In St Mark it occurs on Tuesday in Holy Week. It is at Bethany – that town a couple of miles out of the city. The place where Jesus went to be with his friends Mary, Martha and Lazarus. The place of retreat, of refreshment.   And it happened at a feast in the house of a man called “Simon the Leper”. Maybe he was one of those ten lepers that were cured?  We can understand the wonderful gathering of those who were his friends, the disciples, and the cured, gathering around Jesus – not even knowing what was yet to come. Perhaps still living on the exhilaration of his triumphal entry into Jerusalem? And when she anointed Jesus, those present complained that it was a waste.  


If we can see in this woman, a person who loves Jesus and expresses this love in an act of worship and devotion – surely we see ourselves?  


St Matthew has the same story, and it happened on the same day.   But in St Luke’s Gospel (7:37-50) there is a difference. The incident happens at the beginning of Jesus’ ministry – and he adds a significant point.


The women is described as “A women of the city, who was a sinner”. And at the end of the incident Jesus says: “Your sins are forgiven”.   This immediately connects the woman with that woman caught in adultery and about to be stoned, when Jesus made those telling remarks: “Let he who is without sin cast the first stone”. And in the end he said: “Has no-one condemned you woman?  Neither do I, go and sin no more”.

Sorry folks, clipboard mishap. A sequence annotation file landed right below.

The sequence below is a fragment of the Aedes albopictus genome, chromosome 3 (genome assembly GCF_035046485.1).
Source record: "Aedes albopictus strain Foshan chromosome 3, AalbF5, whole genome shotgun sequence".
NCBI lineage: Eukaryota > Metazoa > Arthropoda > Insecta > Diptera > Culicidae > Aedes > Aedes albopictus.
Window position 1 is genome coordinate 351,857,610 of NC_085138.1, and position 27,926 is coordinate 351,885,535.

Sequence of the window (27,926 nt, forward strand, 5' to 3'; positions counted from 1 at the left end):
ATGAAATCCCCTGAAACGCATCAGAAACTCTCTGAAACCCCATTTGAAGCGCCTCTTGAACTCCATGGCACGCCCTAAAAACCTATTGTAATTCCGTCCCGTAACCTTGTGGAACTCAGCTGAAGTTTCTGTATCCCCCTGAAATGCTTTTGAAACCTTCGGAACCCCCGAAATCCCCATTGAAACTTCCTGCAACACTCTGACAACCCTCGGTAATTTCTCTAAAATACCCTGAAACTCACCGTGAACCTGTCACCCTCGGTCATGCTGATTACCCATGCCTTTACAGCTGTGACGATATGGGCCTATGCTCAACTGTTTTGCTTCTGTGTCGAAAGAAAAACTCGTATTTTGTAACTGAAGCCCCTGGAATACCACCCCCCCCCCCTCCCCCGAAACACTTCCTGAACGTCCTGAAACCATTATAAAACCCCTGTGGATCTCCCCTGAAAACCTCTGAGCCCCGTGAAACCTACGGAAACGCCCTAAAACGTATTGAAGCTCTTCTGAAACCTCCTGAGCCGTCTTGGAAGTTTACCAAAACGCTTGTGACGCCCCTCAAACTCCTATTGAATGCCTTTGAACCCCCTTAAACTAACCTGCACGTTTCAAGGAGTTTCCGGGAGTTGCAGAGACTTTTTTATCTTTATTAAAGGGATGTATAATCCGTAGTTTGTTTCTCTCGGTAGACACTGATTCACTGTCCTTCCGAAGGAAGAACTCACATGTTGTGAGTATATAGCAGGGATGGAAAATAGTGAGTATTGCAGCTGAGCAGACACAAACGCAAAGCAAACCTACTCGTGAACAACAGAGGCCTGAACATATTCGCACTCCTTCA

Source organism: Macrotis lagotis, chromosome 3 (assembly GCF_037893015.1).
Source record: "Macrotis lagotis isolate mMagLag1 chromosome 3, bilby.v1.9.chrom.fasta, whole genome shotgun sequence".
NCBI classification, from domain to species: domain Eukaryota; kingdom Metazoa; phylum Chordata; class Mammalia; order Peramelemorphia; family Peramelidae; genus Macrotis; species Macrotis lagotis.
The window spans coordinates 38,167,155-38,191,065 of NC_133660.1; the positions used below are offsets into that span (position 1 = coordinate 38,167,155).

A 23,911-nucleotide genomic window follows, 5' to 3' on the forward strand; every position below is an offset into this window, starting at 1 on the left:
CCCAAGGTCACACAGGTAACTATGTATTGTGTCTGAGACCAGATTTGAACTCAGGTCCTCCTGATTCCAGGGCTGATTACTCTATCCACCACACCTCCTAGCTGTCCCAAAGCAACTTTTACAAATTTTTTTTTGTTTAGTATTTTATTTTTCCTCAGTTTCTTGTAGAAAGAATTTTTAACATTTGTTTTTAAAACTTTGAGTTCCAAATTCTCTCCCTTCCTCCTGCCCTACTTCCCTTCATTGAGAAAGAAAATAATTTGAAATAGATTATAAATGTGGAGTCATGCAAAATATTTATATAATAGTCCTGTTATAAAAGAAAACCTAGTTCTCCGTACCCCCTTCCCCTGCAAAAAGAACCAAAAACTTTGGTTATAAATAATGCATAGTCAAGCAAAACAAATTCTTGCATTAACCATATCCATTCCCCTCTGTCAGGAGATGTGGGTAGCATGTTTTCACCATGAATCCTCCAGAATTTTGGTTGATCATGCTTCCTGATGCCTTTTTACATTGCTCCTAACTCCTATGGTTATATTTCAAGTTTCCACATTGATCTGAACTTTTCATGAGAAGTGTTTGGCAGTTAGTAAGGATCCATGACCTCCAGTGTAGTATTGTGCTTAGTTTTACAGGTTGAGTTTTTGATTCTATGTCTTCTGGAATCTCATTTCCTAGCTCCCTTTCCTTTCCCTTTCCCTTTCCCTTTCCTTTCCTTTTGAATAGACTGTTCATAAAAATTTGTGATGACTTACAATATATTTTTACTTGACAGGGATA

So maybe this woman who anoints Jesus is the woman who was caught in adultery? That would have some impact – she who was forgiven much came to worship Jesus and to anoint him in this great week.   And although she is a woman of the streets, she surely represents us – for we are sinners, and we have had our sins forgiven by Jesus.


When we come to St John’s account of this (12:1-11) we find some interesting differences.   Firstly, the one who complains is Judas Iscariot. The ointment was expensive, he said, and wasted – for the money could have been given to the poor.   Secondly, the woman anoints Jesus’ feet, not his head, and wipes them with her hair. If she was a woman of the street, consider the repulsion they must have felt as this woman wipes Jesus’ feet with her hair, having poured ointment and tears on them.   It makes the anointing much more profound and meaningful, and fits in with the whole of Holy Week.


But most significantly, for St John the woman is Mary, the sister of Martha and Lazarus.   This fits in with the whole event – it is in Bethany. Mary, Martha, and Lazarus are the three close friends – so it is perhaps Mary of Bethany who is this woman. Maybe she is also the one who had been forgiven much – maybe she was even the one who was about to be stoned?   Some scholars think she is Mary of Magdalene. Perhaps she is all of these women.


St John records this incident as following that day when Jesus raised Lazarus from the dead. The result of that was one of the other things that caused Jesus to be brought to trial by the authorities.   So for St John the account fits in with everything about Holy Week.


Again I say she represents us.   For she is the friend of Jesus, who had known his love and power in a personal way – and we are also friends of Jesus and know his power and love.


This woman, who anointed Jesus, has two important truths to tell us.


Firstly: those who know the exact value of things, like Judas, often don’t know the true value of anything.  

And secondly, a symbolic act of love is what really matters – like the day when that woman bathed the feet of Jesus with oil and tears and wiped them with her hair.